Introduction to Information Architecture
Information architecture (IA) is structuring your content so that it is easy to use by those who need to use it — in other words, visitors to your website. To this end, when we design a website’s IA, we concern ourselves with navigation, labeling, and the organization of content.
The Big Pitfall
The biggest pitfall to avoid when designing IA is thinking about your content the way your organization does. Websites that structure content to mirror the structure of the organization, and that label the navigation with the same words the organization uses, make sense to those within the organization, but do not make sense to the site’s users. Instead, begin by considering the needs of users when they come to your site. What do they most want to do? How do they think of the content? What words do they use to describe that content? If you have frequent interaction with the audiences who use your website, you have a definite advantage. You know their questions. Your goal is to get them to the answers as quickly as possible.
Keep in mind that users are goal and task oriented. They typically do not visit your website to kill time. Therefore, the best information architecture is nearly transparent. User will not discern or care about your IA, but they will care about how easy it is to get to the content they need. It’s okay to put content on your site that promotes the interest of your organization, or that touts an award or achievement — just don’t let it get in the way of the users’ goals and tasks.
The All Important Homepage
The first questions users have when they land on your homepage are “What is this?” and “What can I do here?” Answering those questions quickly is crucial to the success of your site. If users cannot figure out what your site is about, they will soon leave. In addition to reading titles and logos, users also look to navigation labels, headings, and link text to decide if they are in the right place for what they need to accomplish. Additional strategies for facilitating this process are tag lines and short paragraphs that succinctly describe the purpose of your site.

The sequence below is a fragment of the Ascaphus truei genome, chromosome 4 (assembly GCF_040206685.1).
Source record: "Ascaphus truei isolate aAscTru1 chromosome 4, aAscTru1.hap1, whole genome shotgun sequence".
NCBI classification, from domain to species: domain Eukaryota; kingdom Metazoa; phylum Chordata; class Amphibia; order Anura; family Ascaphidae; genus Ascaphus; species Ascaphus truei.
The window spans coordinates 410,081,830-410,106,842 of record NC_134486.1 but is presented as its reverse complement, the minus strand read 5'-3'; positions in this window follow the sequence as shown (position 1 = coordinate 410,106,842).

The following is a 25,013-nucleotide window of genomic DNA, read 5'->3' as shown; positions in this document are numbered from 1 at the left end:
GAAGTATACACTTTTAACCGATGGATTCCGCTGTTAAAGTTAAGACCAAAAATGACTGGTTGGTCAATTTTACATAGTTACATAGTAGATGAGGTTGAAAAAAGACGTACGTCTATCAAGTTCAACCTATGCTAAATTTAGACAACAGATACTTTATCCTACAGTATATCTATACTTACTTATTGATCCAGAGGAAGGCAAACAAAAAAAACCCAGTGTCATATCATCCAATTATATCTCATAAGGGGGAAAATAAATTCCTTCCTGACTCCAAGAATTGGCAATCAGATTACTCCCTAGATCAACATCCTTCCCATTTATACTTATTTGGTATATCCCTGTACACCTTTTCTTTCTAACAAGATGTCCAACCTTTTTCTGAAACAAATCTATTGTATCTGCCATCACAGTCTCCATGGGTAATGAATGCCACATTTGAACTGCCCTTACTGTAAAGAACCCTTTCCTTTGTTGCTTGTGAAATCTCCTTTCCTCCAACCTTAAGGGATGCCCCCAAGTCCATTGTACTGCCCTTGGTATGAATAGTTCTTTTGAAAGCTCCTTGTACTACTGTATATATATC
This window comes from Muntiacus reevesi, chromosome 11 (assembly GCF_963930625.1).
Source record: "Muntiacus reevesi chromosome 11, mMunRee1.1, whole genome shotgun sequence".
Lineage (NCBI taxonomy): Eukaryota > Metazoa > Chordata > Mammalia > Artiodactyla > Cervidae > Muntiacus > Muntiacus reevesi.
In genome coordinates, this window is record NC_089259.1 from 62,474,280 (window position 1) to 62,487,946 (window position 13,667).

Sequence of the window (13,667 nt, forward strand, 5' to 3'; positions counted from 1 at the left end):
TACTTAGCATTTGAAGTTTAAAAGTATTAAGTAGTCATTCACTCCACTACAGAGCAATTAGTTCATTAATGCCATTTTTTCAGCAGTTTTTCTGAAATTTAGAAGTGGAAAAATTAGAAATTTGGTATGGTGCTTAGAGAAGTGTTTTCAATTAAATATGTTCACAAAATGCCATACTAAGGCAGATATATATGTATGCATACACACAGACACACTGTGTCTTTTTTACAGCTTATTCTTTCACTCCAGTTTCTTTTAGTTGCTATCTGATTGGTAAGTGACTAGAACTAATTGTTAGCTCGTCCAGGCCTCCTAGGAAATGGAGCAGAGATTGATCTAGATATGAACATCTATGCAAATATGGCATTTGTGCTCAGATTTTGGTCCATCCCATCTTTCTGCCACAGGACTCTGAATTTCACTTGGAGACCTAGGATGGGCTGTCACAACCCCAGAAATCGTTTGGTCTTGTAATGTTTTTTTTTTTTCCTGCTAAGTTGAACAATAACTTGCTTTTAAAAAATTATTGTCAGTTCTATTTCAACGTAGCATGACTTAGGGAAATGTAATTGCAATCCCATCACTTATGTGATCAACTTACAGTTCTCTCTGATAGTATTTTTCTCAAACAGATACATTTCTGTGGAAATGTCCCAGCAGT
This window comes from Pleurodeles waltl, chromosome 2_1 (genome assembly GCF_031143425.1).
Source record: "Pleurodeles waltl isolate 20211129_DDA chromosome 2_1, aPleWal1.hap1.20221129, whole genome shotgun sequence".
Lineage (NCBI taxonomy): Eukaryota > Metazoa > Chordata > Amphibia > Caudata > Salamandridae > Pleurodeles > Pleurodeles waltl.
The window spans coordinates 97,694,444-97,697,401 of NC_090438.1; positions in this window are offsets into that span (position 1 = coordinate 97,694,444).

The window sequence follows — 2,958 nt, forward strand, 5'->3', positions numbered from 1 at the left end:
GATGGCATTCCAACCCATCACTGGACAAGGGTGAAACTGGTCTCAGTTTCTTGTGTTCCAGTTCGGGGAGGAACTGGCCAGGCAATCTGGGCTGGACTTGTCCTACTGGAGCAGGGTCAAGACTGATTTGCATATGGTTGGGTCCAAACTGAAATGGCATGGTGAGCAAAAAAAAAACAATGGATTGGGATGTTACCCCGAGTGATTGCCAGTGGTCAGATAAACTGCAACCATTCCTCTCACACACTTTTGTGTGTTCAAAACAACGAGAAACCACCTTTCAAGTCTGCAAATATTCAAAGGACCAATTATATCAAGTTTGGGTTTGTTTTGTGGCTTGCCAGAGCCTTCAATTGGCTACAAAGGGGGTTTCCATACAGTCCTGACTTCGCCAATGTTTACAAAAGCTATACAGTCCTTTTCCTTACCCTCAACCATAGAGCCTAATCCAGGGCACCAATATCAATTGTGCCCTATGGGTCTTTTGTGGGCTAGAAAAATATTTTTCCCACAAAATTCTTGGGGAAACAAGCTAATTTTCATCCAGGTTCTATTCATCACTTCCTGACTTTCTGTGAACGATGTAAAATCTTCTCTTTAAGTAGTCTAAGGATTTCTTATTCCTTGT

Avoid content that interferes with users’ abilities to focus on their tasks. Typical examples are unnecessary animations, too many graphics (especially if they look like advertising), and inflated copy full of hype but lacking in specific information. Branding is important, but keep in mind that users also form impressions about your organization from how easy your site is to use.
(By the way, these best practices also promote prominent returns in search engine results. After all, Google also wants to know what your site is all about, and relevant copy is a great start.)
Occasionally we reach an impasse when designing the information architecture for a website. Under which category do we put such and such a page? What labels in the main navigation bar will make the most sense to users? A good solution to solving these problems is to conduct a user test. User tests involve actual users completing tasks on the website in progress. The tests, conducted quickly, yield insights that are invaluable to those designing the site. Asking the users to “think out load” during the sessions, we gain immediate access to how they think of the content.
On large projects, tests conducted iteratively during the process identify problems and resolve them as the IA evolves. On smaller projects, a single round of testing can resolve one or two nagging concerns over navigation or labeling.